Commissioning: Tackling domestic abuse

Joint commissioning is the most effective way to deliver support for children affected by domestic abuse, says Toni Badnall-Neill.

Dealing with domestic abuse is a rapidly-expanding area of work within the children's sector. Responding to the government's Strategy to End Violence against Women and Girls and forthcoming Domestic Abuse Bill, local authorities and commissioning partnerships are increasingly recognising this as a key policy area and strategic priority, and are developing ways to reduce demand and help families who struggle with abuse to move on.

The Adoption and Children Act 2002 recognised the impact of this type of abuse and amended earlier definitions of "significant harm" requiring safeguarding intervention by local authorities to include impairment suffered by seeing or hearing the ill-treatment of another. Charity SafeLives estimates that 62 per cent of children living with domestic abuse are directly harmed by it, but nearly half of those experiencing domestic abuse are unknown to services and receive no support.

Domestic abuse may be "everyone's business", but this can create challenges for commissioners in ensuring a co-ordinated strategic response. Different support services might be commissioned by a range of statutory agencies and service areas, all with different funding arrangements. Other services may be delivered directly by practitioners or exist within local voluntary and community sectors. These arrangements often result in fragmented delivery landscapes, where some services may be duplicated but other service users, particularly children and young people, slip through provision gaps.

Despite emerging awareness of the importance of whole-family approaches and trauma-informed practice, limited resources can mean that support for children focuses predominantly on safeguarding.

Preventative work to enable young people to develop healthy attitudes to adult relationships is often under-funded, and there is little direct provision to help children cope with and recover from witnessing abuse besides overstretched child and adolescent mental health services.

In Central Bedfordshire, a newly-formed domestic abuse team has been established in children's services. We are learning from best practice in other authorities and reviewing our strategies and commissioning arrangements.

A more established approach to tackling violence against women and girls (VAWG) in London's Tri-borough partnership demonstrates how joined-up commissioning can directly benefit children and young people who have experienced domestic abuse. By aligning their commissioning strategy with the community safety strategic priorities for children and young people across three authorities, commissioners were able to map existing provision and spend, and secure leadership buy-in for combining team budgets, statutory partners and voluntary sector grant-funding to develop a co-ordinated community response.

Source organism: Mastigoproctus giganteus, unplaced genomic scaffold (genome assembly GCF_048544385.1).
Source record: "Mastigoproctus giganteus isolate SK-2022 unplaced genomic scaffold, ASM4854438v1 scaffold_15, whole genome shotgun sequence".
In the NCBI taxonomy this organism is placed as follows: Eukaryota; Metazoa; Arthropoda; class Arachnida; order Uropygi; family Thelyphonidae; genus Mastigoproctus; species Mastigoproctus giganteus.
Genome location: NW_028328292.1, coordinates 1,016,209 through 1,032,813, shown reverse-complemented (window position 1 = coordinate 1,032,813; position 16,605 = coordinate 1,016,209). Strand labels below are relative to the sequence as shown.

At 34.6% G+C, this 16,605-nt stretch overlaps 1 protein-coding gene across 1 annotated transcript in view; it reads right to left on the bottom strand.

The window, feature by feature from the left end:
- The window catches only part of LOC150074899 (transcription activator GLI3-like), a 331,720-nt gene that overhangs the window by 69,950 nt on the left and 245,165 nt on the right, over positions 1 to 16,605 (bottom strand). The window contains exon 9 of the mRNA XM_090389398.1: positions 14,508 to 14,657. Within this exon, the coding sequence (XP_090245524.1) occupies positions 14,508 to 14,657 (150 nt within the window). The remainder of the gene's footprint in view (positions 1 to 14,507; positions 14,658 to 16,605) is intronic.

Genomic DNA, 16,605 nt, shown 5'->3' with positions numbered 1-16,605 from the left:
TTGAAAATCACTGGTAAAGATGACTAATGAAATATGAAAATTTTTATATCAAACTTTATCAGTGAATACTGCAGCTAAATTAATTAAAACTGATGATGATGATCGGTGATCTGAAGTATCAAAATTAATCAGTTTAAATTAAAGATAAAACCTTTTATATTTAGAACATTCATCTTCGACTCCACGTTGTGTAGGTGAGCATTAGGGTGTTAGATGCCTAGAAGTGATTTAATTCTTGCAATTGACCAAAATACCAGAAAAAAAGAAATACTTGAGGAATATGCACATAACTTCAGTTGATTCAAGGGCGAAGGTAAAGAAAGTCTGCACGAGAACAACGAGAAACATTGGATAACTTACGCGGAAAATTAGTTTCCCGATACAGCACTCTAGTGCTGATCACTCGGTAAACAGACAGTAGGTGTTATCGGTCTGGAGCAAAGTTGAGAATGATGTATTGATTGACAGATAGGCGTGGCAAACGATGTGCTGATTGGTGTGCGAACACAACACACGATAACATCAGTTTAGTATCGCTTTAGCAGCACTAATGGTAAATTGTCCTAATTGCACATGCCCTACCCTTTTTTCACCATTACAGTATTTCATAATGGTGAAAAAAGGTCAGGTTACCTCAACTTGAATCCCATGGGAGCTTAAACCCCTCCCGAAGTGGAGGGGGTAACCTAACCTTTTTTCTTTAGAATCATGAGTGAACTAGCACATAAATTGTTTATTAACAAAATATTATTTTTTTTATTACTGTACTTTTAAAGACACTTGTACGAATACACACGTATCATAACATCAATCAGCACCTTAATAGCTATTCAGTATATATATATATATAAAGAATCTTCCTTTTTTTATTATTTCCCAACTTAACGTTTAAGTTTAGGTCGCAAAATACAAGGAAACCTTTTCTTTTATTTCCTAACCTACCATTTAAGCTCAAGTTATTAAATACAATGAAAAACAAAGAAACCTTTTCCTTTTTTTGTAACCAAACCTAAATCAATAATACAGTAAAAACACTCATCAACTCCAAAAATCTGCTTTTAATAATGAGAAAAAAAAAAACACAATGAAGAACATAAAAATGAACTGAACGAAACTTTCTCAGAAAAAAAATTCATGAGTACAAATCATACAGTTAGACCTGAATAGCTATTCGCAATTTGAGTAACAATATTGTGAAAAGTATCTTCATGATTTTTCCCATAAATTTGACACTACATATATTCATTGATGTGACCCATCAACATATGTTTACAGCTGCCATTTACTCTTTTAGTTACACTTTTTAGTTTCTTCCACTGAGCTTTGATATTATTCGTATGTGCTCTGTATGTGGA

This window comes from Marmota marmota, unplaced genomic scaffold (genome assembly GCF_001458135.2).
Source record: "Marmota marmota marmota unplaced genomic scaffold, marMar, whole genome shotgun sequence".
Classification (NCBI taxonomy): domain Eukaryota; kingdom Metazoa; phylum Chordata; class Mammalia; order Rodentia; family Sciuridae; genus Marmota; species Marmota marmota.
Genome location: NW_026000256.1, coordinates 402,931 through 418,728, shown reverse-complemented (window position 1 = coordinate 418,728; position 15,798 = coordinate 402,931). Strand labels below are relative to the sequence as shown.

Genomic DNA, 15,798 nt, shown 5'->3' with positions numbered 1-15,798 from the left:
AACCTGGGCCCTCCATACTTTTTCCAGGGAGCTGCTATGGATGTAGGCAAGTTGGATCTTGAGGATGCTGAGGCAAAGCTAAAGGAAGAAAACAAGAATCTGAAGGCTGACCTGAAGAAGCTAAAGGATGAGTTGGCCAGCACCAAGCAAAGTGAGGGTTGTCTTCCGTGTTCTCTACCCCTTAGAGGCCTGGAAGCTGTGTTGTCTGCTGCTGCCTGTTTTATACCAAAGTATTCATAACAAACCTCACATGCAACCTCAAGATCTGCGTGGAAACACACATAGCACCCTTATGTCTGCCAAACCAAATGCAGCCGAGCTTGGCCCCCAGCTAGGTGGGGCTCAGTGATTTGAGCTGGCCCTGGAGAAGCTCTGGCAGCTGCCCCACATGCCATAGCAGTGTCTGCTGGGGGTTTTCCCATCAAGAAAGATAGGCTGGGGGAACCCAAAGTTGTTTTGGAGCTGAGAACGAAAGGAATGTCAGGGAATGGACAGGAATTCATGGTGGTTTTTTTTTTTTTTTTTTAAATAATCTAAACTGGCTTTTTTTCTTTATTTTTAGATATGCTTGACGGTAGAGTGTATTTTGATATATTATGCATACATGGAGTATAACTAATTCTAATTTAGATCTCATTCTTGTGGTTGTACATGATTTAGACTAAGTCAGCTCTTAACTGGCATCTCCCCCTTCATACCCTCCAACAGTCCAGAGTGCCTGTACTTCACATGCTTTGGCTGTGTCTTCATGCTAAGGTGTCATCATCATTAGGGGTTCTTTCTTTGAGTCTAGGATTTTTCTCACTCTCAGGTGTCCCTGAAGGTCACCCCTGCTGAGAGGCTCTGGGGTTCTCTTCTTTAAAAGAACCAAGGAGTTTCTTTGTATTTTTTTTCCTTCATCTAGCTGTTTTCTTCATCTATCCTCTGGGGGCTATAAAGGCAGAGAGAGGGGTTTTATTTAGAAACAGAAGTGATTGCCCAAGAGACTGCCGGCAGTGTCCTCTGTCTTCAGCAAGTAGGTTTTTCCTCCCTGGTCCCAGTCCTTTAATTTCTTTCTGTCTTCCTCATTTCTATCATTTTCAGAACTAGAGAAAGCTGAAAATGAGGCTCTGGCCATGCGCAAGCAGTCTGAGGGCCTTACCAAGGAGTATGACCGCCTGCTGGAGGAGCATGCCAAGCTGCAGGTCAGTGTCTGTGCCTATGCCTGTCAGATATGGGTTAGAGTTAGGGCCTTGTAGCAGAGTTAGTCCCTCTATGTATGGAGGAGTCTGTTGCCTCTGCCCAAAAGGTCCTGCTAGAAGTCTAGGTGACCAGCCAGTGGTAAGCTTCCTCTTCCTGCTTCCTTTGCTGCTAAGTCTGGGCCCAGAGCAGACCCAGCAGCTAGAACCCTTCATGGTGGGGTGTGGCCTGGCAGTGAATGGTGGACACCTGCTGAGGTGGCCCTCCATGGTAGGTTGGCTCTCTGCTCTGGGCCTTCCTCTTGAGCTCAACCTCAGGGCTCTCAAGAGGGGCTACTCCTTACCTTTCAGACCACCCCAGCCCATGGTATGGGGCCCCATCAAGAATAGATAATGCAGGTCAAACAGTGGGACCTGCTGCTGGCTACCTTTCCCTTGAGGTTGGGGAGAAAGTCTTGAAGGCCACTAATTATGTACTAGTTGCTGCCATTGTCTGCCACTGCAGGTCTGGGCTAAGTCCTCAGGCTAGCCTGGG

The partnership developed domestic abuse specialists co-located within early years teams, and commissioned a young people's independent advocacy service, support for schools, children's workers in refuges and the nationally-recognised Talking Without Fear programme.

Meghan Field, the independent VAWG consultant who led the commissioning, identifies how younger survivors were empowered by the feeling of being seen, heard, believed and "held" by these services: between 80-90 per cent of all clients said they felt safer, better and more positive about their lives. Although the Tri-borough partnership itself has now separated, the VAWG programme has been extended for another year.

Partnership working can ensure that local services are aligned, with clear pathways into and between statutory, commissioned and voluntary sector provision; and that commissioning is more streamlined, freeing up resources for early intervention with children and young people to promote healthy relationships, attitudinal change and empowerment - which may be a more effective way of reducing the prevalence and impact of domestic abuse in the future.

How to develop effective domestic abuse support services

Embed support for children and young people who have experienced domestic abuse within local commissioning strategies, and engage with young people to ensure that their needs and experiences of accessing services underpins service development.

Children and young people should have a choice of services to access that can cater for the potential range of their experience of domestic abuse - both as affected children and as potential survivors and perpetrators of abuse, which should also include support for female genital mutilation and honour-based violence.

Research shows that many young people prefer to access services offered by providers or professionals they already know and trust (for example, youth services or schools). However, some young people need the option to self-refer into services anonymously or access provision which safeguards their confidentiality.

Although the need for joined-up commissioning and longer-term interventions is clear, funding arrangements often remain disjointed and short-term. Sustainability of support (through a ‘train the trainers' approach) should be a key consideration.

  • Toni Badnall-Neill is strategic commissioning officer for children's services at Central Bedfordshire Council


Are They Shouting Because of Me? Voices of Children Living in Households with Domestic Abuse, Parental Substance Misuse and Mental Health Issues, Office of the Children's Commissioner for England, August 2018

Responding to Domestic Abuse: A Resource for Health Professionals, Department of Health, March 2017

Violence Against Women and Girls Services: Supporting Local Commissioning, Home Office, December 2016

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